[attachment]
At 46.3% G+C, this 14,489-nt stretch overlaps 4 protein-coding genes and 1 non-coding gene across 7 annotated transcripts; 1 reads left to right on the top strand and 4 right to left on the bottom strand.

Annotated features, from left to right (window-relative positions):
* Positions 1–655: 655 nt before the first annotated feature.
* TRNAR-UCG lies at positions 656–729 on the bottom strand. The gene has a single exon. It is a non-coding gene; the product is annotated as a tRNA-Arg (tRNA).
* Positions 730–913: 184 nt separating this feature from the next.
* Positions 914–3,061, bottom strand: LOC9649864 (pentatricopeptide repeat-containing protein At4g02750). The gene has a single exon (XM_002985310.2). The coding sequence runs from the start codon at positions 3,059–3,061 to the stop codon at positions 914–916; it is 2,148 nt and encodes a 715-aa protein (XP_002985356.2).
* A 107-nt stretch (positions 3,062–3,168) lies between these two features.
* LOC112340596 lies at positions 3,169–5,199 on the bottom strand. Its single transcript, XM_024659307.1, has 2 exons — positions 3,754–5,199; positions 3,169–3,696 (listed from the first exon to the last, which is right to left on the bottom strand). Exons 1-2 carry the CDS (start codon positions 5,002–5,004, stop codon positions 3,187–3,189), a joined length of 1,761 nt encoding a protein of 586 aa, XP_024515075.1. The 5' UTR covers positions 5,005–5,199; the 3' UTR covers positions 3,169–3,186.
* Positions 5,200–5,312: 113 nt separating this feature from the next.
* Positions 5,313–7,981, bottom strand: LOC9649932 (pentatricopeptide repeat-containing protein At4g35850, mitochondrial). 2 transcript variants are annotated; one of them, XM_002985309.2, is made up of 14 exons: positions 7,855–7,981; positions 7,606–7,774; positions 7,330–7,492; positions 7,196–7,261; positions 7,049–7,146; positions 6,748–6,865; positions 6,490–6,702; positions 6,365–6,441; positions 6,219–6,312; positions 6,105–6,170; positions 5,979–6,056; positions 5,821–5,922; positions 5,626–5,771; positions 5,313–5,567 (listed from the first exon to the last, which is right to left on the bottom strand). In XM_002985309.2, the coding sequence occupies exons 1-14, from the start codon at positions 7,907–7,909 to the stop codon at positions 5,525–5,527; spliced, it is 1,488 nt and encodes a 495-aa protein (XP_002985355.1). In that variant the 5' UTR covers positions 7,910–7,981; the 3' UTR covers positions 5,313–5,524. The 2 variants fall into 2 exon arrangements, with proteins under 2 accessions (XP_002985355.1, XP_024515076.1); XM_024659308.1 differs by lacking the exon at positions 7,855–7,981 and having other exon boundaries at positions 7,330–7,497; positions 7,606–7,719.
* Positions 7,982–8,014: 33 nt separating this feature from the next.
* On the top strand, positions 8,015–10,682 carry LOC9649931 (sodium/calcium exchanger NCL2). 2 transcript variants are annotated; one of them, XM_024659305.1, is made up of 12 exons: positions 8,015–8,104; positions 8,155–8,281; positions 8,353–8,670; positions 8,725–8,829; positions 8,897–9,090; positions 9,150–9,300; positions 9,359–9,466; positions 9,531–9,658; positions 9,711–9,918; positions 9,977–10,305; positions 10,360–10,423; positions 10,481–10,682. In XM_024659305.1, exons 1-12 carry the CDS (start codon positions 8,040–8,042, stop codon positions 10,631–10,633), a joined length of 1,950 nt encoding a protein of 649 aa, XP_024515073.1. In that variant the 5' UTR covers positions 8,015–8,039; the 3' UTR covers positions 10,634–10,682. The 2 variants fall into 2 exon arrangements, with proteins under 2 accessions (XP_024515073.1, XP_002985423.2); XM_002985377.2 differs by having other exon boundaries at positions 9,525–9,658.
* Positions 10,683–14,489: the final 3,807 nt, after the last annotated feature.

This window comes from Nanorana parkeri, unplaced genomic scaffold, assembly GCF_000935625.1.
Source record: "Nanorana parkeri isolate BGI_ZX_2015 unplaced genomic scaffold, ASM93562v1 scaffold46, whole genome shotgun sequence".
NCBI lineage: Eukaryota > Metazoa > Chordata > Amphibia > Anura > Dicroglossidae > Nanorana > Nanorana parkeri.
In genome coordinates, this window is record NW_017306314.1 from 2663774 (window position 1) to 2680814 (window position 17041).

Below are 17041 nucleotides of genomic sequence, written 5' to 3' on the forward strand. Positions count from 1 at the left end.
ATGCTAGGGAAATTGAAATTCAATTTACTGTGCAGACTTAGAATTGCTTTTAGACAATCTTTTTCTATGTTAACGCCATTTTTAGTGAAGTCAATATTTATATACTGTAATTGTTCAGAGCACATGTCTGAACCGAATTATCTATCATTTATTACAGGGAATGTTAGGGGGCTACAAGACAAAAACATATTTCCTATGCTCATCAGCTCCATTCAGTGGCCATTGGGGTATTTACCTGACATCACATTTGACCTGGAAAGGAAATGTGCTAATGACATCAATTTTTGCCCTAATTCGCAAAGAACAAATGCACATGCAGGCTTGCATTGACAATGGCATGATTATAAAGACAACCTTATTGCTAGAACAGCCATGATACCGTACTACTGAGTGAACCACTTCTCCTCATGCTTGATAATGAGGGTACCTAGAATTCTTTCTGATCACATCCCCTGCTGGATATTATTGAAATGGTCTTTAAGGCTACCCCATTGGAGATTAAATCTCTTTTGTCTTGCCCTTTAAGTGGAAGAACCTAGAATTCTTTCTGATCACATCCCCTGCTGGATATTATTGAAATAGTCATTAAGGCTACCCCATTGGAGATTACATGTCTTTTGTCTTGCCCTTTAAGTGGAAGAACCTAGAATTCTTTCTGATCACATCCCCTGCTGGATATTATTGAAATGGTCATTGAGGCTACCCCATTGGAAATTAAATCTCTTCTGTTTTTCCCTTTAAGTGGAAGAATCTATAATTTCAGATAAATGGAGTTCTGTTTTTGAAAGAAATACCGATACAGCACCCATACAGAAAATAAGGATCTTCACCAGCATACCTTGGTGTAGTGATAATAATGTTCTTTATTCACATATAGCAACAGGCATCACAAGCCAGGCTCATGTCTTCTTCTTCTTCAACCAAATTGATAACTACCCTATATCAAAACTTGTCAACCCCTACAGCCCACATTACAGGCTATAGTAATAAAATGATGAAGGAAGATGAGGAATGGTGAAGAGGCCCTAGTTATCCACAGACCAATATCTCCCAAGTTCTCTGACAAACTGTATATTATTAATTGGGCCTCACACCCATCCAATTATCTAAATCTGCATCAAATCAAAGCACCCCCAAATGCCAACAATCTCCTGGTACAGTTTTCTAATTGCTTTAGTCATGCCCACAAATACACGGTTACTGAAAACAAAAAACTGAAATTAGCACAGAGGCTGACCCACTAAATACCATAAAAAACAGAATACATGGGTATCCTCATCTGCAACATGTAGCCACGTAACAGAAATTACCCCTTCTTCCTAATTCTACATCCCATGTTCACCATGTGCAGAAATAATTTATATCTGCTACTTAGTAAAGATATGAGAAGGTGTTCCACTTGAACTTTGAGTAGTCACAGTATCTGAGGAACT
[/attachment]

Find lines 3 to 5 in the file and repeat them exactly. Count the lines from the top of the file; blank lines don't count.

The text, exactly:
* Positions 1–655: 655 nt before the first annotated feature.
* TRNAR-UCG lies at positions 656–729 on the bottom strand. The gene has a single exon. It is a non-coding gene; the product is annotated as a tRNA-Arg (tRNA).
* Positions 730–913: 184 nt separating this feature from the next.